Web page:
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Finger Millet Sweetdish (Nanchne Duddalli / Ragi Manni / Ragi Halubayi) With Coconut

nanchne duddali with coconut

In our region, finger millet is used by many people along with other cereals. It is called Raagi in Kannada and Nanchano in Konkani. It is healthy and nutritious besides being cold to the body. It is used in preparing nanchanya bolu(a kind of drink) and nanchanya udaak especially in summer. Nanchanya duddali is a common preparation among Konkanis. It is generally prepared with coconut. We make it without coconut also. I will post that version soon.

Dals and cashew pieces are added to give a nice bite to the otherwise very soft duddalli. Serve as it is or topped with a dollop of ghee on top.

1 cup finger millet (ragi/nanchne)
1 cup grated coconut
1 cup Jaggery
1 tbl spn toordal (optional)
1 tbl spn chanadal (optional)
1/2 tbl spn cashewnut pieces
1/2 tea spn cardamom powder

Soak millet in water for about 2-3 hours. Grind it in mixer with about 2 cups of water and filter it using a clean and thin cloth separating the skin. Keep the filtered mixture for about 2-3 hours and discard the water that stands above the millet paste.
Cook toordal, chanadal and cashewnut pieces. Coarsely grind coconut with 1/2 cup water. Add coconut paste, jaggery, dals and cashew pieces to paste and mix well. Add a little more water to keep it in liquid state. Cook it in a thick bottom pan and go on stirring.
When cooked, the mixture gives transparent look. Take off the heat, add cardamom powder to this and mix well.
Pour it onto a flat plate coated with ghee. When it cools, cut it with a knife coated with ghee to the size and shape of your choice.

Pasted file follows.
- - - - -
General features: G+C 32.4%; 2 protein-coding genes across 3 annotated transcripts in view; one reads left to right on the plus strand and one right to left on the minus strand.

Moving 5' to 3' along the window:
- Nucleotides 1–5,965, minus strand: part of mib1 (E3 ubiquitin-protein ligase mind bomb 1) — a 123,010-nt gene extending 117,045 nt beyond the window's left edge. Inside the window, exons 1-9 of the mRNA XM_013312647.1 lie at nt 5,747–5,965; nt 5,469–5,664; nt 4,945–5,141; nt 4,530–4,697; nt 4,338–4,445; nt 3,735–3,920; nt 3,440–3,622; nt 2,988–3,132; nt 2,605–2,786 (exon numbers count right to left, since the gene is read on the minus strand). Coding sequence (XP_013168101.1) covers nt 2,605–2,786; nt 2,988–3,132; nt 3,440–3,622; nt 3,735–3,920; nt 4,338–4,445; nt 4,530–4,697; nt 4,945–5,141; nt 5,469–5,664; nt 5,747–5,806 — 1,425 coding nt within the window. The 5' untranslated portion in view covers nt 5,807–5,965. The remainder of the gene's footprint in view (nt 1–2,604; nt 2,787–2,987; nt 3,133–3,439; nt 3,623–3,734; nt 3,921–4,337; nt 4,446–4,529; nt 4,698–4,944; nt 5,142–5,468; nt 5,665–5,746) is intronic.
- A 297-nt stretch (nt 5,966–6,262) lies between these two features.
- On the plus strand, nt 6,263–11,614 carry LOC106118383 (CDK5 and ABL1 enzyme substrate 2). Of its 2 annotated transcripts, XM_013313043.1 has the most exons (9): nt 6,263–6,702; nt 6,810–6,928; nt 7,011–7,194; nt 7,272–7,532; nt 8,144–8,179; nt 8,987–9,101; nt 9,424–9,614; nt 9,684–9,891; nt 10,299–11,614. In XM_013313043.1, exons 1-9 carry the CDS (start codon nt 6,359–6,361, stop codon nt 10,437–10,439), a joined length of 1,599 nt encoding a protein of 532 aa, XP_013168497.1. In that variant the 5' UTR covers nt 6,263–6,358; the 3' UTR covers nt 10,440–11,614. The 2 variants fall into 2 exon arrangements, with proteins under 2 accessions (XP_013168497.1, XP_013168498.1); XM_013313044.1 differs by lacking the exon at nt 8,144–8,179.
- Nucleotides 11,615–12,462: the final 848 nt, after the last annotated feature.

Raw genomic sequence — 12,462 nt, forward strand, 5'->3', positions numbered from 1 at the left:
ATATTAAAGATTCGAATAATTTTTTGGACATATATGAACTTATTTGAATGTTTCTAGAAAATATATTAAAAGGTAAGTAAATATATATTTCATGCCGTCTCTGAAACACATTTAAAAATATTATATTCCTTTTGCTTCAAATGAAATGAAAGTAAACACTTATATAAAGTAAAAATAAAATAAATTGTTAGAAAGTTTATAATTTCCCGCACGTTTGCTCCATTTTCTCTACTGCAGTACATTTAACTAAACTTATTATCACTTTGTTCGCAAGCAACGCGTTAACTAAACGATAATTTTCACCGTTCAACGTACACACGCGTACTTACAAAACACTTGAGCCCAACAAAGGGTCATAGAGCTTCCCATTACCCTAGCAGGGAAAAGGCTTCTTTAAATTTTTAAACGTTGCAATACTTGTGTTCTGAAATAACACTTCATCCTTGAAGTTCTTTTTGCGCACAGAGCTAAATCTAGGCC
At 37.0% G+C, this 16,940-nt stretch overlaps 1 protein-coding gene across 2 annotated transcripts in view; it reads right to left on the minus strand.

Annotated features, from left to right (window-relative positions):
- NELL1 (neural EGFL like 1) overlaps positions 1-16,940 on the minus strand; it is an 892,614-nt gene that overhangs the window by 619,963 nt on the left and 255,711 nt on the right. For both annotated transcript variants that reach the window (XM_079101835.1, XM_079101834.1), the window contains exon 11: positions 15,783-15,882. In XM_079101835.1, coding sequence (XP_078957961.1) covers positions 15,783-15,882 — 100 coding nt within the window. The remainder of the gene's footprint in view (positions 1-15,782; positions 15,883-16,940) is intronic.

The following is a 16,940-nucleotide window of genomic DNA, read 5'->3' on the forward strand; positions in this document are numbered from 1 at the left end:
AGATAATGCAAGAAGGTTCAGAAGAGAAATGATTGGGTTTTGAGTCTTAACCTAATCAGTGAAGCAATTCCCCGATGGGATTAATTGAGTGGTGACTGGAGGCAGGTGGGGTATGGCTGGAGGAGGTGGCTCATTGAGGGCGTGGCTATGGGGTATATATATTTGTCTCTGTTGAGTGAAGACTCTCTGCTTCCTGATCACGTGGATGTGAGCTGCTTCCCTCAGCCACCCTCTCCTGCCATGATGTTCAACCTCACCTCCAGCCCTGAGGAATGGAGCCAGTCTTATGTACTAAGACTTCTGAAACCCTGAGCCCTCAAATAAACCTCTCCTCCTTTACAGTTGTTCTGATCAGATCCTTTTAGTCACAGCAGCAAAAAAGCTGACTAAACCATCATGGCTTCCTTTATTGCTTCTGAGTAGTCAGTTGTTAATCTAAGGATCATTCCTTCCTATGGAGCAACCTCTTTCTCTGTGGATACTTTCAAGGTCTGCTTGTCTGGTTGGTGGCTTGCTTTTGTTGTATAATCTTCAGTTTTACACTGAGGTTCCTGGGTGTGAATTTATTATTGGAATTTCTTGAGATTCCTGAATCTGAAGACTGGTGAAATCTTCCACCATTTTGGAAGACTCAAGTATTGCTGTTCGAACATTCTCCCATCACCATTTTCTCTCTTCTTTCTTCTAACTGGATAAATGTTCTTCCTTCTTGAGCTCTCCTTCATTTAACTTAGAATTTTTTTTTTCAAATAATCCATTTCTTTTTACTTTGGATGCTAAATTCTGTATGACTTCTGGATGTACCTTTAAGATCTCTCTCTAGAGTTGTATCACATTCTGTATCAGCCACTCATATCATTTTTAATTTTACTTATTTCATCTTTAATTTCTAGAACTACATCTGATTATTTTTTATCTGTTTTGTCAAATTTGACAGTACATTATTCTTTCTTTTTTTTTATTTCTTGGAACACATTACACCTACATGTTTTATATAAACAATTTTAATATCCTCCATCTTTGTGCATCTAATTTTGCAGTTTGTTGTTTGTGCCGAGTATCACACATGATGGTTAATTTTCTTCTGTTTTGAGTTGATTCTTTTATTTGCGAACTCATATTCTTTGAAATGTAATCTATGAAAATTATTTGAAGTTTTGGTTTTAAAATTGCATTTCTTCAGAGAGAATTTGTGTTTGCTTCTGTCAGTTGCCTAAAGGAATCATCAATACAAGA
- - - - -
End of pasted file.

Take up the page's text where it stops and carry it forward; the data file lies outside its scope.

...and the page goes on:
Serves : 3-4


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nanchne duddali with coconut

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{ 22 comments… add one }

  • Kanchan May 7, 2012, 8:33 pm

    This is very new .. even I’ve Nachna with hot milk as nachnyacha dudh .. but this too seems interesting.

  • Zenobia May 7, 2012, 11:27 pm

    I have powdered ragi, or ragi aata. How do I use that ? Could you guide?

    • Shilpa May 9, 2012, 9:10 am

      Just make a paste by mixing the powder in water. Then follow remaining steps as above

  • Jagruti May 8, 2012, 12:24 am

    Interesting recipe..never heard of this before! Do we get finger millet here in the US?

    • Shilpa May 9, 2012, 9:08 am

      We get powder in Indian stores

  • GayathriNG May 8, 2012, 3:09 am

    Wow looks delicious and its new to me…

  • Kalyani May 8, 2012, 4:17 am

    Hi Shilpa,
    Thanks for the post :)
    Is it okay to replace the Nachni with Nachni che peeth instead? Will this turn out same way?

  • Kirti May 8, 2012, 4:21 am

    Thank you so much for the recipe.I’l be doing it today…

  • Hema May 8, 2012, 1:42 pm

    Hi Varada aunti and Shilpa,

    Thanks for posting this healthy recipe. Even I have same question like Kalyani. Can we replace with powder instead of whole millet. We won’t get whole millet in Indian store.